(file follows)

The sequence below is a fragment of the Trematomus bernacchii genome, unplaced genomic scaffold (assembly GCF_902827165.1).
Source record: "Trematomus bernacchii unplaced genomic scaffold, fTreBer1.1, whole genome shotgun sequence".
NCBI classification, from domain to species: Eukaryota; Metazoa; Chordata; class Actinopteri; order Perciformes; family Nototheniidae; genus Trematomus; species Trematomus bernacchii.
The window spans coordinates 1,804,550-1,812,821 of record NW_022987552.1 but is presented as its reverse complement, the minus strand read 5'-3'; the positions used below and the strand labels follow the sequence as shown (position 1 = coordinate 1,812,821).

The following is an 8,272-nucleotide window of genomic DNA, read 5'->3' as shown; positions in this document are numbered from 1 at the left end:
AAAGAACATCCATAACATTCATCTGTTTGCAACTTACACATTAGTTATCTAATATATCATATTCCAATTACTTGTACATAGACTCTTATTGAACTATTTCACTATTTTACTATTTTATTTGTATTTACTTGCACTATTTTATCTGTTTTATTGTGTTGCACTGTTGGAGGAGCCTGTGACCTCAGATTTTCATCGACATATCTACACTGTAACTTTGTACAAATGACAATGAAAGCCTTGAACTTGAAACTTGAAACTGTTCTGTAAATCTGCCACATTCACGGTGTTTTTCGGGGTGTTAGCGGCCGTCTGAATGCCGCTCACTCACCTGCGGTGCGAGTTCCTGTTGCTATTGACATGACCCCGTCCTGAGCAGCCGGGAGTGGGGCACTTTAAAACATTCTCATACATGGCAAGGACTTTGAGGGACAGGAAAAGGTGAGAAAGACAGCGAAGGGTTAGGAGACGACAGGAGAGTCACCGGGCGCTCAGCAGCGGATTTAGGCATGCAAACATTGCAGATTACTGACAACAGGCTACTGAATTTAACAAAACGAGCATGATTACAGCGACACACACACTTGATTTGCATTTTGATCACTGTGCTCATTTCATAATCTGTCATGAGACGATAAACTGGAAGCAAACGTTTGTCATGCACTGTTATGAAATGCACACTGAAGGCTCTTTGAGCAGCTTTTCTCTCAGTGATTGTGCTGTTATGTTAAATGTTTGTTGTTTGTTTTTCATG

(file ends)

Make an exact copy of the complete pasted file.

The sequence below is a fragment of the Trematomus bernacchii genome, unplaced genomic scaffold (assembly GCF_902827165.1).
Source record: "Trematomus bernacchii unplaced genomic scaffold, fTreBer1.1, whole genome shotgun sequence".
NCBI classification, from domain to species: Eukaryota; Metazoa; Chordata; class Actinopteri; order Perciformes; family Nototheniidae; genus Trematomus; species Trematomus bernacchii.
The window spans coordinates 1,804,550-1,812,821 of record NW_022987552.1 but is presented as its reverse complement, the minus strand read 5'-3'; the positions used below and the strand labels follow the sequence as shown (position 1 = coordinate 1,812,821).

The following is an 8,272-nucleotide window of genomic DNA, read 5'->3' as shown; positions in this document are numbered from 1 at the left end:
AAAGAACATCCATAACATTCATCTGTTTGCAACTTACACATTAGTTATCTAATATATCATATTCCAATTACTTGTACATAGACTCTTATTGAACTATTTCACTATTTTACTATTTTATTTGTATTTACTTGCACTATTTTATCTGTTTTATTGTGTTGCACTGTTGGAGGAGCCTGTGACCTCAGATTTTCATCGACATATCTACACTGTAACTTTGTACAAATGACAATGAAAGCCTTGAACTTGAAACTTGAAACTGTTCTGTAAATCTGCCACATTCACGGTGTTTTTCGGGGTGTTAGCGGCCGTCTGAATGCCGCTCACTCACCTGCGGTGCGAGTTCCTGTTGCTATTGACATGACCCCGTCCTGAGCAGCCGGGAGTGGGGCACTTTAAAACATTCTCATACATGGCAAGGACTTTGAGGGACAGGAAAAGGTGAGAAAGACAGCGAAGGGTTAGGAGACGACAGGAGAGTCACCGGGCGCTCAGCAGCGGATTTAGGCATGCAAACATTGCAGATTACTGACAACAGGCTACTGAATTTAACAAAACGAGCATGATTACAGCGACACACACACTTGATTTGCATTTTGATCACTGTGCTCATTTCATAATCTGTCATGAGACGATAAACTGGAAGCAAACGTTTGTCATGCACTGTTATGAAATGCACACTGAAGGCTCTTTGAGCAGCTTTTCTCTCAGTGATTGTGCTGTTATGTTAAATGTTTGTTGTTTGTTTTTCATG